He Saved Us: Block Diagramming Titus 1.1-4

Have you ever heard of block diagramming? Here’s a small demonstration using Titus 1.1-4 as an example:

Block diagramming is a method of writing out the verse in such a way as to expose the meaning more clearly–in visual terms. You can see that most of the passage above is concerned with introducing the author of the letter–Paul. In fact, the first four verses of Titus do not compose a complete sentence but an elaborate salutation.

Paul wants his readers to know two things about him: (1) he’s a bondservant (slave) of God and (2) he’s an apostle (one sent out) of Jesus Christ. Throughout the letter Paul overlaps the names of God and Jesus, treating them with exactly the same reverence, honor, and respect.

Paul serves as an apostle (1) in order to build the faith of God’s elect and help them see the truth. The truth is not merely an intellectual exercise; it has to do with godliness, which is a life-attitude of thinking and acting toward God. This letter has a lot to do with explaining godliness.

Paul also serves as an apostle (2) standing upon the hope of eternal life. That eternal life is a major core teaching of the gospel. Paul says God (a) promised it before time eternal and (b) manifested it through the apostles’ preaching.

By repetition, Paul introduces a major theme of his letter: God is our Savior; Jesus is our Savior.

Oh glorious truth:


Deductive vs. Inductive Bible Study

Scientist“Method” comes from joining two Greek words: meta (with) + odos (road or way). This gives the rough meaning of “going with the way” or “a way of going.” A couple of methods of studying are deductive and inductive. You already do both of these.

Deductive Study

Deductive study is a “top-down” approach which begins with a stated “truth” or proposition and then moves down to examine the proofs. A deductive student starts with a proposition (“truth”), and examines all evidence to see if it really proves true. She starts with a view of the whole puzzle and then examines the parts.

For example, you might study birds. You read the definition for bird: “any warm-blooded vertebrate of the class Aves, having a body covered with feathers, forelimbs modified into wings, scaly legs, a beak, and no teeth, and bearing young in a hard-shelled egg.” (dictionary.com). Then you show how this definition is true as you examine storks, eagles, kingfishers, parrots, finches, etc. Each individual bird representative should fit the definition. If we find one bird which does not fit, we either must change the definition to include the difference we discovered or reclassify the “bird” we’re studying as something else. In this way we deductively study birds, but in order to do it someone had to supply a working definition before we started.

Be aware that too much deduction can land us in trouble. The Pharisees argued deductively that their fellow Jews should follow the traditions of the elders. Why? Because they believed those traditions were truth, just as Scripture was truth. Deductively, they assumed the traditions to be true, and they taught and preached to defend those traditions. We can fall into the same trap, if we’re not careful.

Inductive Study

Inductive study is a “bottom-up” approach which begins by examining individual facts or pieces and moves up to formulate more general propositions and conclusions. Scientific discovery is based on observation, interpretation, and application—the examination of how the parts relate to the whole. This form of study begins with the puzzle pieces and attempts to put the puzzle together.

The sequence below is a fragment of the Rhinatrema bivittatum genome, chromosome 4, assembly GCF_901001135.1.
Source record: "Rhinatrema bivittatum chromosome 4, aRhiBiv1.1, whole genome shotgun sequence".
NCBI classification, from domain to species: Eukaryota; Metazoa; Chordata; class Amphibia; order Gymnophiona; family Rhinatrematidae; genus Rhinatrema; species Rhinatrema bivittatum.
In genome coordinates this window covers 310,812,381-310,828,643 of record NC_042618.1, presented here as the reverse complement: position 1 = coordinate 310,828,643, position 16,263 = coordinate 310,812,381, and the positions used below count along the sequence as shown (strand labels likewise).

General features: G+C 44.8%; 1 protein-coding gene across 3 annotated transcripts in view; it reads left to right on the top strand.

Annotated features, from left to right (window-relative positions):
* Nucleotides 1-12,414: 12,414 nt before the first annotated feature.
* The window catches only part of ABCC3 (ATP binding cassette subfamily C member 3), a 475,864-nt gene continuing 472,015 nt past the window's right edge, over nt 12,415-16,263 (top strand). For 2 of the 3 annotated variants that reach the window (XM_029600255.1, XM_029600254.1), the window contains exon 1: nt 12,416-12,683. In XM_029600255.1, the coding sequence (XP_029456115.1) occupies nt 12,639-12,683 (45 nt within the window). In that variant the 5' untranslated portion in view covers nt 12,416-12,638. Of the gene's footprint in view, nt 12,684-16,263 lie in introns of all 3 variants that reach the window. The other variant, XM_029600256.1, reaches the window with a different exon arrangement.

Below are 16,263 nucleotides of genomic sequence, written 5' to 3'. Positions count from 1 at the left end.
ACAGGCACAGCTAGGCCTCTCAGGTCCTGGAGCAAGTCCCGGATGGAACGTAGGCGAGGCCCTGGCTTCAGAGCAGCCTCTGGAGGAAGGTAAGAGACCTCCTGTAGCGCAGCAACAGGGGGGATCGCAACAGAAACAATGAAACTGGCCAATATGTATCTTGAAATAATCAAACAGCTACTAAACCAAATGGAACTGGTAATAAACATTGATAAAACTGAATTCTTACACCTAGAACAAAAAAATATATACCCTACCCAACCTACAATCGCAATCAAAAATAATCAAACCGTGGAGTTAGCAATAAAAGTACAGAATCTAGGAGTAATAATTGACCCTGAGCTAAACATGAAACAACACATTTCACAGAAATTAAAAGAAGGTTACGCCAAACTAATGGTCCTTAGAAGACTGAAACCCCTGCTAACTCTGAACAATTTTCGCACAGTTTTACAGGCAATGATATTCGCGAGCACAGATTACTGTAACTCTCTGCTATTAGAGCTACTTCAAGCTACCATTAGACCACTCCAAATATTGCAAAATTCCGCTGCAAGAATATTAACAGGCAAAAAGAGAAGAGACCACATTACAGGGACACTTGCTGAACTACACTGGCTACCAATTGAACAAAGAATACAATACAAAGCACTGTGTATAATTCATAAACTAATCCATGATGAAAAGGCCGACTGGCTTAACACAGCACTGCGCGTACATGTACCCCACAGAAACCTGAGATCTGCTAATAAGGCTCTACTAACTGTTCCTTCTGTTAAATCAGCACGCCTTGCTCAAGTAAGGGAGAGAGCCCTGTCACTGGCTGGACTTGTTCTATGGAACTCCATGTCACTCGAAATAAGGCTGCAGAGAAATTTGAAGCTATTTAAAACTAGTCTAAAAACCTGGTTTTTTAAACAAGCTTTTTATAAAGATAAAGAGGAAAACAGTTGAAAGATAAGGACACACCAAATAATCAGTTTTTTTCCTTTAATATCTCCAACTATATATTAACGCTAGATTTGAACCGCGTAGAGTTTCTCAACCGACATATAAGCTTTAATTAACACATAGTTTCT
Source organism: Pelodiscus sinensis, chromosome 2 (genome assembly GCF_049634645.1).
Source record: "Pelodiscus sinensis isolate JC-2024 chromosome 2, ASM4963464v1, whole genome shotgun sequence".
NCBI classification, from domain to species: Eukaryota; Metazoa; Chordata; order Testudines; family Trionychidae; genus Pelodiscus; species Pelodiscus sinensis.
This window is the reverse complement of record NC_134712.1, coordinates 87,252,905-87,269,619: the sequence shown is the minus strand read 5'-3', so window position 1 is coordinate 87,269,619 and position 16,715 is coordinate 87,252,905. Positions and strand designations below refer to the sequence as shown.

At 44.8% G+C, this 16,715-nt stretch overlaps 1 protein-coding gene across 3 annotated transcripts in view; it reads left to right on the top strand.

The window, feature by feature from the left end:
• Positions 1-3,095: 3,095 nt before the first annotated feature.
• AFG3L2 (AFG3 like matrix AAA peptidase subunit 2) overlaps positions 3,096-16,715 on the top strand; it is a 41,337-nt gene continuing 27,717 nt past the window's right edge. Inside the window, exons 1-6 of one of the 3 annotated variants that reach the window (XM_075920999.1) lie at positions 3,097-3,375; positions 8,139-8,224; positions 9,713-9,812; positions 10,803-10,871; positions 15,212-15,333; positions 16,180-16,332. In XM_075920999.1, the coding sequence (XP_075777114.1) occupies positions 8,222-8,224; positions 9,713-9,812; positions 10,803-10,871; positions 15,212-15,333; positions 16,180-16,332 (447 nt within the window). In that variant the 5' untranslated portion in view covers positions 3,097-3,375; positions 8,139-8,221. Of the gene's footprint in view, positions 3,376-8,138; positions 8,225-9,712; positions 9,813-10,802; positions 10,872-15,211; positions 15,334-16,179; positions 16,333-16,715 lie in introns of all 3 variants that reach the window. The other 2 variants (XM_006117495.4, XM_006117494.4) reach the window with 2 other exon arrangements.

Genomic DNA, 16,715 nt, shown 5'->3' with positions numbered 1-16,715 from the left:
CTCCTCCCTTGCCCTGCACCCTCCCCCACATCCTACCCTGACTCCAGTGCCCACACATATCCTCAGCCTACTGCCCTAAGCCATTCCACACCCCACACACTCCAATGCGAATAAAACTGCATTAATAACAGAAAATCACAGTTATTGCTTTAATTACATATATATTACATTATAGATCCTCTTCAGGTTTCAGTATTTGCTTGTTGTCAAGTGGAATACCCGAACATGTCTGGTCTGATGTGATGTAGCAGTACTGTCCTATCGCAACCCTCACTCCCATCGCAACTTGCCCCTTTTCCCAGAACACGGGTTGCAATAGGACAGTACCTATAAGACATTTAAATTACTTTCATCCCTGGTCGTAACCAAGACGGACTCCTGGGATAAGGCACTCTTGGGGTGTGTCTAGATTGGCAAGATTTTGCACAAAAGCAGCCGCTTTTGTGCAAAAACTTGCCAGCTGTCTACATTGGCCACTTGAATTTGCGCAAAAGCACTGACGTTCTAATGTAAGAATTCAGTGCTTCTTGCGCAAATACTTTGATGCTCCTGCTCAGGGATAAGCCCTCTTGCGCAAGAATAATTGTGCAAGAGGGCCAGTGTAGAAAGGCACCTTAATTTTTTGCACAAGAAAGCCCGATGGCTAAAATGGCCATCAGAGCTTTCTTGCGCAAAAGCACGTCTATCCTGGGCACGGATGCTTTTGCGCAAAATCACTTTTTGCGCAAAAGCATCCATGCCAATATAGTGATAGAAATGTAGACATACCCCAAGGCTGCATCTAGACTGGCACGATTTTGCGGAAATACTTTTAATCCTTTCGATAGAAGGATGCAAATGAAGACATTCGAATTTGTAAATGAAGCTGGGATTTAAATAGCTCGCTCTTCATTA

EmuIn keeping with the above example, you might study animals and write down things you notice. Soon you discover that many animals bear live young and many others lay eggs, so you divide your animal list into those two categories. Among the egg-layers you discover that some eggs hatch in water and others on land, so you divide the animals that way. Among the eggs laid on land, you find some animals grow up to have feathers and others to have scales or some other skin, so you group all the feathered into one class. Eventually, in this way you end up working your way towards a definition which fits all feathered, egg-laying animals. You might say, at first, that all egg-layers with beaks or bills are birds…but then you run across the platypus and must readjust. You then say all egg-layers which have feathers and fly are birds…but then you run across penguins and ostriches, and adjust your definition again. Inductively, you are working from the details and forming a general definition for “bird.”

While usually more rewarding, inductive study is often more demanding than deductive because the inductive student must constantly compare, evaluate, and associate things together and think in order to formulate conclusions. When you study Scripture inductively, you have to think! The intensive cognitive component to inductive study discourages many would-be students from mastering this method. But be encouraged! After you practice a while, you’ll find it much easier.

The solution to destroying some of our own Pharisaical traditions is in the inductive study of Scripture. Instead of coming to the Bible to prove a truth we think we know, we come to Scripture to examine it carefully and see what it teaches us to do. Do you see the difference?

Inductive study asks lots of questions, following in the steps of our Lord and Savior, Jesus, who often led His learners through careful, intentional interrogation (i.e., Matthew 6.25-34; 7.3-4, 9-10, 16). Often when the Jewish leaders challenged Him, He would ask a simple question which confounded them and exposed their ill-intentions (i.e., Matthew 21.23-27, 28-32; 22.23-33, 41-45). We must learn to ask many questions of God’s word in order to draw out the meaning.

Any questions?